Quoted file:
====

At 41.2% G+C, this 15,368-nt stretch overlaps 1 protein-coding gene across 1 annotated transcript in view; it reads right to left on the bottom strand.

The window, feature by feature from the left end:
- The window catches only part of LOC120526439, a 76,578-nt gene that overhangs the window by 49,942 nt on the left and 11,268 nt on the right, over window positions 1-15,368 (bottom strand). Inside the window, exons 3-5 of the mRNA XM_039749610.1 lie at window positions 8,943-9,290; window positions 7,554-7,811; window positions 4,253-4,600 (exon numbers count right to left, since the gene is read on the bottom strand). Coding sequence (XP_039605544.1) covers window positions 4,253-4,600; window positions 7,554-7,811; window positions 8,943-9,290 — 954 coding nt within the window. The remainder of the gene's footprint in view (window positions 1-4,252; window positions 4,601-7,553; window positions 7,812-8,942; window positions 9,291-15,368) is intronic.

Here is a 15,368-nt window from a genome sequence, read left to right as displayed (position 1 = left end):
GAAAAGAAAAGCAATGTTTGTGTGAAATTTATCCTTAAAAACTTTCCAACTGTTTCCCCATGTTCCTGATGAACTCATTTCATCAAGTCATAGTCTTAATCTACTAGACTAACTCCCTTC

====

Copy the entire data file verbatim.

At 41.2% G+C, this 15,368-nt stretch overlaps 1 protein-coding gene across 1 annotated transcript in view; it reads right to left on the bottom strand.

The window, feature by feature from the left end:
- The window catches only part of LOC120526439, a 76,578-nt gene that overhangs the window by 49,942 nt on the left and 11,268 nt on the right, over window positions 1-15,368 (bottom strand). Inside the window, exons 3-5 of the mRNA XM_039749610.1 lie at window positions 8,943-9,290; window positions 7,554-7,811; window positions 4,253-4,600 (exon numbers count right to left, since the gene is read on the bottom strand). Coding sequence (XP_039605544.1) covers window positions 4,253-4,600; window positions 7,554-7,811; window positions 8,943-9,290 — 954 coding nt within the window. The remainder of the gene's footprint in view (window positions 1-4,252; window positions 4,601-7,553; window positions 7,812-8,942; window positions 9,291-15,368) is intronic.

Here is a 15,368-nt window from a genome sequence, read left to right as displayed (position 1 = left end):
GAAAAGAAAAGCAATGTTTGTGTGAAATTTATCCTTAAAAACTTTCCAACTGTTTCCCCATGTTCCTGATGAACTCATTTCATCAAGTCATAGTCTTAATCTACTAGACTAACTCCCTTC